There’s more prison time awaiting a former high school dean in Boston who also fancied himself to be a preacher. Shaun Harrison was already convicted for shooting a student he’d recruited to be part of his drug business.
Nicknamed “Rev,” the 63-year-old Harrison is now sentenced to serve an additional 18 years on a federal gang-related charge. That’s on top of the 26-year sentence he is already serving in state prison for the shooting.
'Operation Throne Down' update: Shaun Harrison, a former Boston Public Schools Dean who recruited students into the Latin Kings, has been sentenced to over 18 years in federal prison following our North Shore Gang Task Force's investigation. https://t.co/Bwj2Z2uApf pic.twitter.com/NubPilViat
— FBI Boston (@FBIBoston) May 4, 2023
The former educator lived two distinct lives but merged them together to mix mentoring at-risk teens and gangland drug dealing.
Harrison began serving Boston Public Schools in 2015 when he was hired as academic dean at English High School. His position was to work with endangered youths and be a mediator between teachers, students, and families.
He quickly turned his back on that positive role.
Instead, officials said he recruited these same students to deal drugs that he provided for them and then collected the money they took in. Prosecutors said it was all a part of his association with the Latin Kings, a sprawling gang with thousands of members.
He was convicted in 2018 for attempting to kill a student who was dealing marijuana at the high school where he served as a mentor. Harrison shot the student in the back of the head after a disagreement over declining sales and suspected theft.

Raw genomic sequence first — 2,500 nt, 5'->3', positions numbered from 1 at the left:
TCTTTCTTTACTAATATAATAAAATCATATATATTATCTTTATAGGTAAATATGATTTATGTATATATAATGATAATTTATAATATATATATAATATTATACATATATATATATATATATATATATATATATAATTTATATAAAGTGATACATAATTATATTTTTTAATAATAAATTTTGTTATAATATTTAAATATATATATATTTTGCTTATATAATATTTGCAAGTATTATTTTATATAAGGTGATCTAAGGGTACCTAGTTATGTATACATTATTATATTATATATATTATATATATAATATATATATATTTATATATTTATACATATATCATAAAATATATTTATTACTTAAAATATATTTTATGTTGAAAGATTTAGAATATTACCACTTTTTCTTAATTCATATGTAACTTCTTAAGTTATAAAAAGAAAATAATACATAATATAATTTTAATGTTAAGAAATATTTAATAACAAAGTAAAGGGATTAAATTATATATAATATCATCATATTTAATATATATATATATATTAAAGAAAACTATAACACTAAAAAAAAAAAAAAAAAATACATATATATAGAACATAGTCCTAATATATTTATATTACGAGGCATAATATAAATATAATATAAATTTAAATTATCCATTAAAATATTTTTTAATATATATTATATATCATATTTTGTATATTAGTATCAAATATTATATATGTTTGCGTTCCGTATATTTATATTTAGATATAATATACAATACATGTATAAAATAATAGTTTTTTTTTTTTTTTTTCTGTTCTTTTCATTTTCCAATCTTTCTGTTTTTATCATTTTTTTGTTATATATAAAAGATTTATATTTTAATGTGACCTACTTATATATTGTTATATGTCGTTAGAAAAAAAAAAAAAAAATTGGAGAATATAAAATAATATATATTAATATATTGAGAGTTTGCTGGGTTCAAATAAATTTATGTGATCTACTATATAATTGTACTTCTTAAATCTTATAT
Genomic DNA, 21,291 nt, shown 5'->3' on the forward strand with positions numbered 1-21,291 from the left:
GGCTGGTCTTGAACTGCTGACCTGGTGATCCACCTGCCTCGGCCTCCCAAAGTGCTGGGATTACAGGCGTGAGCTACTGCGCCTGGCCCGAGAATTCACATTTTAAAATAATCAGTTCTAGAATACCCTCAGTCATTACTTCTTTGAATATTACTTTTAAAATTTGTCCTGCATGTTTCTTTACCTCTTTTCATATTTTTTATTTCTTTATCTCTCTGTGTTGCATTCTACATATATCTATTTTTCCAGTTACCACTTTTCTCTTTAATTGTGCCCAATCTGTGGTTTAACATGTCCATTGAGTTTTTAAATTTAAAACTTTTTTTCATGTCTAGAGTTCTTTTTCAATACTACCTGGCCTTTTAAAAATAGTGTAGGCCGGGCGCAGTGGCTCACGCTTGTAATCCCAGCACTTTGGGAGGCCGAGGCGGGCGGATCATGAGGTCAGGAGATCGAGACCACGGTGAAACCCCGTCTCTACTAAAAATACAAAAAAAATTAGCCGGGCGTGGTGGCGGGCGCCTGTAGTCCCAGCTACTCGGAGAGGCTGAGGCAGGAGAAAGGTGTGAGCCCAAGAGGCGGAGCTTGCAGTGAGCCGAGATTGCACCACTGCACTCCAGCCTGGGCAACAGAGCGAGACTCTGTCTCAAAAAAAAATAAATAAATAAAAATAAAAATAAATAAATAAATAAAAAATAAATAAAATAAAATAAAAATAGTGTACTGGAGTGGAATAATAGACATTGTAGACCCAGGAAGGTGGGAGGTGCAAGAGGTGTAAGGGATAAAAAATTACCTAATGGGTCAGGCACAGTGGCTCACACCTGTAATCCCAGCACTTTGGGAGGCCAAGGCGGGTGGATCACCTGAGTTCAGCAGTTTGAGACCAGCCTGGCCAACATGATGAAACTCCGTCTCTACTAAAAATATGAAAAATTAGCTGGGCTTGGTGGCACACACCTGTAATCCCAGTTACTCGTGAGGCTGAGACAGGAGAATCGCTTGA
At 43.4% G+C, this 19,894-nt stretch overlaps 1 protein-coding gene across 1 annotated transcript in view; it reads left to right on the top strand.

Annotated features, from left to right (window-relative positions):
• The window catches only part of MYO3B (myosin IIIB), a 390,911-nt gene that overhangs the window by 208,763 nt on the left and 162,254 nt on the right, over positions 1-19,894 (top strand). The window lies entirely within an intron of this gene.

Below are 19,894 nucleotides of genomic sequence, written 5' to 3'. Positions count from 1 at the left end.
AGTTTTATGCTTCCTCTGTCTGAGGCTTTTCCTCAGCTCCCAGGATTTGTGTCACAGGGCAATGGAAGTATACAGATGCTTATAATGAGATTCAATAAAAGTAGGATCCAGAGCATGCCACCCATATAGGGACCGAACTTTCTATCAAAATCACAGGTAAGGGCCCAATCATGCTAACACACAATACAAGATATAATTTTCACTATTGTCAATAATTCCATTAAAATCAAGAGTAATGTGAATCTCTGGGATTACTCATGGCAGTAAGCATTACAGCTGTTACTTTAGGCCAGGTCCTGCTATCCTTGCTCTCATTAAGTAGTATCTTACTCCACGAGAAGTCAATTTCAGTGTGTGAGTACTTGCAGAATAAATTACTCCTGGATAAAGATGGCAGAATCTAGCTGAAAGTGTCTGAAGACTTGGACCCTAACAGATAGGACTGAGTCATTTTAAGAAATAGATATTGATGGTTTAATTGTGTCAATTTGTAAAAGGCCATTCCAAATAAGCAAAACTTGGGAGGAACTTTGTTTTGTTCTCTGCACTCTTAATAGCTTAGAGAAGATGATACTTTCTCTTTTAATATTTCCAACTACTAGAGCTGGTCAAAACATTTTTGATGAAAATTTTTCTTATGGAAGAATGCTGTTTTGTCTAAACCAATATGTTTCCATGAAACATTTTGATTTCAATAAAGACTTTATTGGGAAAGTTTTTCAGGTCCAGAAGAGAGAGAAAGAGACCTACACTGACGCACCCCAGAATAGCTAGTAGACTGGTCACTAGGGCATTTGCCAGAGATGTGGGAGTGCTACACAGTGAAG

The shooting was captured on video, and the victim was left with partial facial paralysis along with permanent hearing loss. A federal judge in 2022 ordered Harrison to pay $10 million to the former student, though it is unlikely the victim will see the funds.
Prosecutors alleged that Harrison was supported by the Latin Kings while incarcerated. Gang members put funds in his prison account and refused to testify to implicate others in the criminal enterprise.
Last year he pled guilty to an additional count of racketeering conspiracy, which led to the additional sentence. The prosecutor’s office was not kind in its portrayal of the former educator.
Massachusetts U.S. Attorney Rachael Rollins issued a statement noting that “as the academic dean at a Boston public high school, he lured and manipulated teenagers into a criminal enterprise that specialized in street terrorism.”
She further described Harrison as “the architect of ruin for an entire generation of promising young lives.”